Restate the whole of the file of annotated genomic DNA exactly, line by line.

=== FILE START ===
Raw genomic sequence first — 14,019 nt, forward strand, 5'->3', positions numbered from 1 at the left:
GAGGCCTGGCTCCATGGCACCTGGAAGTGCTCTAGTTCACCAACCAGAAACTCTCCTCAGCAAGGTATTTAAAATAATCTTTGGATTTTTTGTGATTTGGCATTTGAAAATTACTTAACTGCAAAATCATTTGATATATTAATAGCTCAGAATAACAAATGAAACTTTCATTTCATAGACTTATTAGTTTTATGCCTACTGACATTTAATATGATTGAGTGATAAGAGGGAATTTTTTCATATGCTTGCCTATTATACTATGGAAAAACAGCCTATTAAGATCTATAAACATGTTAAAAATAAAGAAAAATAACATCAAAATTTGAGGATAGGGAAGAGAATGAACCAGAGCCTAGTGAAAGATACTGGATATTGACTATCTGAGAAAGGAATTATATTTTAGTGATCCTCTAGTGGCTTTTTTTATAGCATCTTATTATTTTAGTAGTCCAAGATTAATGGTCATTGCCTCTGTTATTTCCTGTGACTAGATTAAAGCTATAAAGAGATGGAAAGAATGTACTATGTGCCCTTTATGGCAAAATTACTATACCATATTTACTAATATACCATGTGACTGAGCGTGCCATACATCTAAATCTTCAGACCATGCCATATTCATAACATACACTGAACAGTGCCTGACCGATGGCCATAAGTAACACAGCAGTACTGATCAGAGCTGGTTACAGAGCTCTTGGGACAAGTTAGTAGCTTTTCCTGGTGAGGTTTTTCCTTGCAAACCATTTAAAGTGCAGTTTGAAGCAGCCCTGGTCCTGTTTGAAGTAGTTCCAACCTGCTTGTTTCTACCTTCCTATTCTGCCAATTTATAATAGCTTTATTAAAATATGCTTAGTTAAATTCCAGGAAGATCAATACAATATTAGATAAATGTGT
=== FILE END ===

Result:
Raw genomic sequence first — 14,019 nt, forward strand, 5'->3', positions numbered from 1 at the left:
GAGGCCTGGCTCCATGGCACCTGGAAGTGCTCTAGTTCACCAACCAGAAACTCTCCTCAGCAAGGTATTTAAAATAATCTTTGGATTTTTTGTGATTTGGCATTTGAAAATTACTTAACTGCAAAATCATTTGATATATTAATAGCTCAGAATAACAAATGAAACTTTCATTTCATAGACTTATTAGTTTTATGCCTACTGACATTTAATATGATTGAGTGATAAGAGGGAATTTTTTCATATGCTTGCCTATTATACTATGGAAAAACAGCCTATTAAGATCTATAAACATGTTAAAAATAAAGAAAAATAACATCAAAATTTGAGGATAGGGAAGAGAATGAACCAGAGCCTAGTGAAAGATACTGGATATTGACTATCTGAGAAAGGAATTATATTTTAGTGATCCTCTAGTGGCTTTTTTTATAGCATCTTATTATTTTAGTAGTCCAAGATTAATGGTCATTGCCTCTGTTATTTCCTGTGACTAGATTAAAGCTATAAAGAGATGGAAAGAATGTACTATGTGCCCTTTATGGCAAAATTACTATACCATATTTACTAATATACCATGTGACTGAGCGTGCCATACATCTAAATCTTCAGACCATGCCATATTCATAACATACACTGAACAGTGCCTGACCGATGGCCATAAGTAACACAGCAGTACTGATCAGAGCTGGTTACAGAGCTCTTGGGACAAGTTAGTAGCTTTTCCTGGTGAGGTTTTTCCTTGCAAACCATTTAAAGTGCAGTTTGAAGCAGCCCTGGTCCTGTTTGAAGTAGTTCCAACCTGCTTGTTTCTACCTTCCTATTCTGCCAATTTATAATAGCTTTATTAAAATATGCTTAGTTAAATTCCAGGAAGATCAATACAATATTAGATAAATGTGT